Electrification of the automobile industry has been on an upward slope for quite some time, as a huge number of companies have started realizing the worldwide issue of climate change. Tesla has been at the forefront of this electrification wave, and their unique design and impressive performance has attracted tons of customers. Through their lineup of Model S, Model 3, Model X, Model Y, and the upcoming Cybertruck, they have managed to create a wide range of vehicles from sedans to SUVs and even pickup trucks.
Bill Gates Says Electric Airplanes And Heavy-Duty BEVs Like Tesla Semi Won’t Work, Biofuels A Better Option
With the introduction of the Tesla Semi, the American automaker has also entered into the trucking business. Large volume production of the Semi is set to begin next year, and Tesla has predicted a huge number of these electric trucks to be sold by 2025. However, there might be some resistance to the acceptance of this model in the industry after Bill Gates mentioned in one of his articles that heavy-duty BEVs might not be as feasible as Tesla thinks.
In the article titled “How do we move around in a zero-carbon world?”, Gates discusses the various ways in which the automobile industry could go carbon-free, with alternatives such as electric mobility, or biofuels, and electric fuels to replace fossil fuels. With the use of these alternative methods, he believes that the automobile industry can move towards a zero-carbon world, diminishing greenhouse gas emissions as much as possible, and in the process, try to curb climate change. He says “To prevent the worst effects of climate change, we need to get to zero net greenhouse gas emissions in every sector of the economy within 50 years.” Bearing this in mind, electric vehicles seem to be a viable option, but not for all forms of road transportation, according to Gates.
The Electric Truck Hurdle
Gates mentioned one of the major obstacles in the path of electric trucks, and that is the ‘power vs weight’ compromise. Trucks carry huge amounts of load, so they need more power to haul all the weight inside, which in turn, requires a bigger battery. A bigger battery increases weight, and the cycle keeps going, causing a vicious ‘chicken-egg’ circle. For the common man, the problem seems quite clear – more power = more weight. For engineers, it is a classic case of coming to a compromise between two contradictory parameters. The increase of load also affects the range of the vehicle, and this can be another problem, as truckers need a higher range of distance traveled between stops than the average family car does.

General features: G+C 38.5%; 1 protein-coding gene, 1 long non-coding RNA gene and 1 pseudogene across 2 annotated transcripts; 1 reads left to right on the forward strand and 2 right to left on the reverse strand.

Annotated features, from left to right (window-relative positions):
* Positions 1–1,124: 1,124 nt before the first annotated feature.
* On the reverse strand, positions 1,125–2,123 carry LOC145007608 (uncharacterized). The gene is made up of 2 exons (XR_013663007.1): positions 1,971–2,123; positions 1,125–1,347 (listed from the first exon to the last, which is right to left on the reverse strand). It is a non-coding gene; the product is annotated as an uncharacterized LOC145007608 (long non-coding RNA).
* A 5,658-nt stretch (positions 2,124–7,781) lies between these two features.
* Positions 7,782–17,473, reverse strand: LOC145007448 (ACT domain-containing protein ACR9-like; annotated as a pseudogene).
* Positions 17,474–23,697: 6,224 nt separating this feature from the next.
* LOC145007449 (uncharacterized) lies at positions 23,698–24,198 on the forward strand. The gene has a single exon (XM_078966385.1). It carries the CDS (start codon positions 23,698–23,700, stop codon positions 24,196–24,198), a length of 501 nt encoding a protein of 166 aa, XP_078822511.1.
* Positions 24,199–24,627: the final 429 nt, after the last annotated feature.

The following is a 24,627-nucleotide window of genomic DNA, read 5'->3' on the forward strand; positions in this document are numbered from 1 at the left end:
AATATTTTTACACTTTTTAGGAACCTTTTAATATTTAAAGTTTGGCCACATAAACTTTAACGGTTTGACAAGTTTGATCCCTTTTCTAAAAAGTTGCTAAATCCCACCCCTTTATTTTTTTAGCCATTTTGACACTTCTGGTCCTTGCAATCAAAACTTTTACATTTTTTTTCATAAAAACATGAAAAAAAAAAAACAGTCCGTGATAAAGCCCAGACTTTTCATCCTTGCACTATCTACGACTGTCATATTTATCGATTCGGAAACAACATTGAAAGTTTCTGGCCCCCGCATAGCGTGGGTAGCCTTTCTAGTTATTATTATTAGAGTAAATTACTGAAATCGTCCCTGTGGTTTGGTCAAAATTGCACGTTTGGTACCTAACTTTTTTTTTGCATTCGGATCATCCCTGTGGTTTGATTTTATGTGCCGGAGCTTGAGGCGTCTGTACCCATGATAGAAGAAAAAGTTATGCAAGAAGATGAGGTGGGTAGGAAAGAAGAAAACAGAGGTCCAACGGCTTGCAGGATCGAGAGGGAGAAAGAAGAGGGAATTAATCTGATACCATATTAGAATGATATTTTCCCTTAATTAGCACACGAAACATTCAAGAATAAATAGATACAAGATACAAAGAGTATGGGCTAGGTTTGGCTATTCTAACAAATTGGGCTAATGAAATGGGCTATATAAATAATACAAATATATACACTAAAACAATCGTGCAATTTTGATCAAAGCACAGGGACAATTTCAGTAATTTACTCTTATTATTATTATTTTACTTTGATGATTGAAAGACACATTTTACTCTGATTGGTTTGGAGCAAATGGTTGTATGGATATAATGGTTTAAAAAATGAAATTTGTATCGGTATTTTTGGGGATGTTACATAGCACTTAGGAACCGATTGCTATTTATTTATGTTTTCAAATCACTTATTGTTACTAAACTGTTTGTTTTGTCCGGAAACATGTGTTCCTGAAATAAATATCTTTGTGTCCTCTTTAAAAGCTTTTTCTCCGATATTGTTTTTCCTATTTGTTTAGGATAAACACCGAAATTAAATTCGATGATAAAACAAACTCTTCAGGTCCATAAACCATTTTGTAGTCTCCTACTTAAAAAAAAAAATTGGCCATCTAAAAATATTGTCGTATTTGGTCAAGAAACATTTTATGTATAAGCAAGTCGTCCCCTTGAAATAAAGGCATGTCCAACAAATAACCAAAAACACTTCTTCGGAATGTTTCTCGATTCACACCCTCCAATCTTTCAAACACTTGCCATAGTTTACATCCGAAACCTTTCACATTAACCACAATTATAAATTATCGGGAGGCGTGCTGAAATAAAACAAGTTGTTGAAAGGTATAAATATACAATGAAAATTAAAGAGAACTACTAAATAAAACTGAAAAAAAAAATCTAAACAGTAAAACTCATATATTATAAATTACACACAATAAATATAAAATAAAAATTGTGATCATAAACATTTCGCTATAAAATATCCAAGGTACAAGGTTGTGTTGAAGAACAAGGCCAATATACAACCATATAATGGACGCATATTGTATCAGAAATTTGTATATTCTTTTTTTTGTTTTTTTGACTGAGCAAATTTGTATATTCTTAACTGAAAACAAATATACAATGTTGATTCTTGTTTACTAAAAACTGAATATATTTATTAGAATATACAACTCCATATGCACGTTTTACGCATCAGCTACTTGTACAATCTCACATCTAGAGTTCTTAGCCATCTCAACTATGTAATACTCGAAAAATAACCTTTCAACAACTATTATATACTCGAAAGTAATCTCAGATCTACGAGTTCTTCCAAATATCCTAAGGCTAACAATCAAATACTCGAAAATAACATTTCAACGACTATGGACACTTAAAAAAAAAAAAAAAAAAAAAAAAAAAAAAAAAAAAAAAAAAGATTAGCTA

Gates mentioned that until and unless battery technology does not reach a better state, electric trucks will not be feasible. The focus on battery research should be on energy-rich, but lightweight configurations, which will result in higher power output without putting a lot of weight on the already-heavy trucks. While battery technology continues to undergo radical changes with respect to energy density, the industry may still be a few years away from practically integrating such batteries into vehicles, let alone trucks.
Trucks pose a unique dilemma when it comes to designing an all-electric powertrain, as they require decent speed to move along the highways, sufficient range to make these trips economical, and a drivetrain that can take heavy loads of cargo. These are three major attributes that an electric truck will require – speed, range, and torque, and that is the reason why the all-electric design in the trucking industry is still in its infancy. Range and speed has been provided through passenger vehicles, while torque and range is an issue addressed in city buses, but all three parameters are yet to be integrated. Tesla, with the launch of the Semi, will attempt to do this.
The Tesla Semi
The Tesla Semi was introduced in November 2017, and it instantly captured the interest of many people in the heavy-duty vehicle industry. The speed-torque-range conundrum was addressed by Tesla during the unveiling, and it released some eye-catching specs, which if implemented, could be revolutionary. Tesla claims that the Semi will accelerate from 0 to 60 mph (96.5 kph) in 20 seconds with a load of more than 36 tonnes. On a road with a 5% slope, it can travel up to a speed of 100 kph, driven by a powertrain consisting of 4 independent motors on the rear axles.
Energy consumption of less than 2 kWh per mile allows it a range of 300 miles (482.7 kms) on the basic version and 500 miles (804.5 kms) on the long-range version. It will also have the standard Tesla driver-assist features like the Autopilot, and a centered driver position to allow maximum visibility. A low center of gravity will ensure lower body roll, and efficient aerodynamic design gives it a drag coefficient of 0.36.
While these initial figures seem quite impressive, whether or not Tesla manages to achieve them remains to be seen. In the past, they have managed to upgrade some of the features in the period between unveiling and launch, but this time, they are into uncharted waters. Will the Bill Gates prediction become true, or will Tesla defy odds once again? For now, all analysts and researchers can only wait and watch.